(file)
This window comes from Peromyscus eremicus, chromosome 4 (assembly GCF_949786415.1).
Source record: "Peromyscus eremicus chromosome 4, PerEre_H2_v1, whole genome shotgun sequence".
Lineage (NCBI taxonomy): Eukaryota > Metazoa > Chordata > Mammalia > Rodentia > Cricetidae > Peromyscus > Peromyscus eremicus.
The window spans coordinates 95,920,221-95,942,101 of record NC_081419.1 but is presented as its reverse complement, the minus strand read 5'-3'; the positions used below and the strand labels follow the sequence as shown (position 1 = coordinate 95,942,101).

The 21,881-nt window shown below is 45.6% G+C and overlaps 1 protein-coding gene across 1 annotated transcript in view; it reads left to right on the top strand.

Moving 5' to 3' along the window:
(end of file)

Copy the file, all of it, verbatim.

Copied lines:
This window comes from Peromyscus eremicus, chromosome 4 (assembly GCF_949786415.1).
Source record: "Peromyscus eremicus chromosome 4, PerEre_H2_v1, whole genome shotgun sequence".
Lineage (NCBI taxonomy): Eukaryota > Metazoa > Chordata > Mammalia > Rodentia > Cricetidae > Peromyscus > Peromyscus eremicus.
The window spans coordinates 95,920,221-95,942,101 of record NC_081419.1 but is presented as its reverse complement, the minus strand read 5'-3'; the positions used below and the strand labels follow the sequence as shown (position 1 = coordinate 95,942,101).

The 21,881-nt window shown below is 45.6% G+C and overlaps 1 protein-coding gene across 1 annotated transcript in view; it reads left to right on the top strand.

Moving 5' to 3' along the window: